Slurps.

An unusual and relevant protein structure.


A recent paper [BBC coverage] regarding work conducted at the MRC centre for human reproductive health in Edinburgh has revealed a role suggested a role for the proteoglycan Decorin in prostate cancer. The paper describes observational work looking at the presence and production of 5 proteins (including Decorin), and their distribution within different cell layers in the developing rat prostate. Looking at differential expression of Decorin during prostate development is an entirely reasonable thing to, given Decorin’s previously hypothesised role in organogenesis (development of organs) and tissue differentiation [REF].

In the recent paper, Henke et al also show that levels of Decorin are often significantly reduced in prostate cancer, and this is suggestive that Decorin might be a tumour suppressor gene – i.e. remove Decorin, and you may remove a barrier that prevents normal cells from becoming cancerous. Potential mechanisms are discussed in the paper, and it seems entirely plausible that decorin might function in this way – its role in organogenesis requires that it regulate cell division in some way – failure of this regulation of this might result in unchecked cell division – i.e. cancer.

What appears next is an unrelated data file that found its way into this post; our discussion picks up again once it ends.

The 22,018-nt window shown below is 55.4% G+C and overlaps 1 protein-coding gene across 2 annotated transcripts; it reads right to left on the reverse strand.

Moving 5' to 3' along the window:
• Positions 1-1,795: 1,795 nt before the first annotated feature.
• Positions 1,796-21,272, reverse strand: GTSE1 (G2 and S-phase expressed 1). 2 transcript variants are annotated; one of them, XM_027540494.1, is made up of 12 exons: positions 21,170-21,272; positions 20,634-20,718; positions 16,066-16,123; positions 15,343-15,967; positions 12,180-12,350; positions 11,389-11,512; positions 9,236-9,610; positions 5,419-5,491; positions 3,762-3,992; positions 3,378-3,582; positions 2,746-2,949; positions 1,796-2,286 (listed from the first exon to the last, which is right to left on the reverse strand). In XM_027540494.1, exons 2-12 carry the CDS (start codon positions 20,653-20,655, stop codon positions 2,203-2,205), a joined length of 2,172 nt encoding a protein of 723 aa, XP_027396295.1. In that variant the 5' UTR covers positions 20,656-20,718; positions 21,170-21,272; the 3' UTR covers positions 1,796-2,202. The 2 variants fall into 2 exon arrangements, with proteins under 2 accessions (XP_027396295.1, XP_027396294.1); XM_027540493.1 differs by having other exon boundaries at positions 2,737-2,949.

Anyway, this all served to remind me of the small leucine rich repeat proteoglycans, or SLRPs – pronounced, ‘slurps’.

Decorin was the first SLRP (of the 17 known in the human genome) to have its structure determined [ PDBe | Pubmed ], by Jordi Bella and Paul Bishop, working at the University of Manchester (disclosure: I work there now).

SLRPs are pretty unusual looking structures – officially their fold is called a “beta-alpha-right-handed-superhelix”, and it looks a little something like this:

Each leucine rich repeat forms a single helical turn of the “beta-alpha-right handed superhelix” – the hydrophobic (water-hating) leucine residues form a continuous beta sheet (the rainbow coloured arrows in the figure below) which makes up the concave face of the protein. The convex face of the protein is made up of hydrophilic (water loving) loops.

The fact that this large concave hydrophobic face exists and is exposed to solvent is energetically unfavourable – however, in both the crystal structure, and in solution, Decorin exists as a dimer (2 Decorin molecules non-covalently bound to each other), and formation of this dimer hides this hydrophobic concave face from the solvent, making it thermodynamically more favourable.

Hopefully it is clear in the above figure that the concave faces of the protein are packed against each other, preventing them from having to interact with solvent.

It’s a neat example of how the primary (amino acid sequence – in this case rich in hydrophobic leucine residues), secondary (beta-strands) and tertiary (beta-sheet) structure of a protein influences its quaternary structure – in this case its oligomeric state.

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